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At will employees possess no protectable property interest in continued employment.
In October 1979 the School District appointed Dennis Goetz to the position of "cleaner." One year later School District officials became aware of a series of thefts which had been occurring at the district offices. The New York State Police were notified and a formal investigation commenced. Shortly thereafter plaintiff was arrested and charged with third degree burglary. On January 10, 1981 Goetz was suspended by the School District because of his alleged participation in these break-ins. On January 19, 1981 plaintiff, through the attorney representing him in the criminal proceedings, wrote Skoviera indicating that Goetz had been suspended without an opportunity to be heard, in violation of his constitutional rights, and requesting an opportunity to be heard. However, as a result of not receiving a written explanation from Goetz, the School District terminated his employment on January 22. No information regarding the reasons for Goetz's termination from employment was placed in his personnel file. Alleging a deprivation of property and liberty interests without due process of law, Goetz commenced this action under 42 U.S.C. § 1983 against the Windsor Central School District [School District] and four of its officials. The district court granted summary judgment in favor of the school district and officials.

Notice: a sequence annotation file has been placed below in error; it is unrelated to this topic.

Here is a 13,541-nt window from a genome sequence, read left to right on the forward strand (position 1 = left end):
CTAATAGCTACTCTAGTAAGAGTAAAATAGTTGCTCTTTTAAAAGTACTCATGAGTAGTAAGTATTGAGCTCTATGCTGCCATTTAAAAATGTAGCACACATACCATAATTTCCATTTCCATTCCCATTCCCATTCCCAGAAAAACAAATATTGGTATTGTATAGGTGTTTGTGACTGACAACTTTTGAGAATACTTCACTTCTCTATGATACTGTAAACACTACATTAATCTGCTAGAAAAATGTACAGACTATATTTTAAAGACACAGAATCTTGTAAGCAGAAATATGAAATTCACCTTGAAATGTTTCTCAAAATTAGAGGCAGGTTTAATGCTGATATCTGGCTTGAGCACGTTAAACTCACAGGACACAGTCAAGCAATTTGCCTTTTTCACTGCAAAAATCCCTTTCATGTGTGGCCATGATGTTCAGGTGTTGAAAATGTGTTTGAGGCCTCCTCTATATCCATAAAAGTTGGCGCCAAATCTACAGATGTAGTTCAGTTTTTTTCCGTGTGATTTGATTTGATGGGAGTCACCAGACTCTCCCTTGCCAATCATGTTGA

Did Goetz have a protected property interest in his job?
The court affirmed the dismissal of Goetz’ complaint for deprivation of his property interests, but remanded for a hearing on the alleged deprivation of his liberty interests. The court found that Goetz’ property interest in his job stemmed from either state statute or a collective bargaining agreement. The court noted that Goetz conceded that he had no statutory property interest, and determined that his collective bargaining agreement's requirement that he be notified of the reasons for his discharge did not vest him with a property interest. The court held that the mere fact that appellees had to notify Goetz of the reasons for his discharge did not change his at-will status. The court held that the question of whether Goetz was a thief could not have been resolved by a motion for summary judgment and did not resolve the factual issues of deprivation of Goetz’ liberty interests.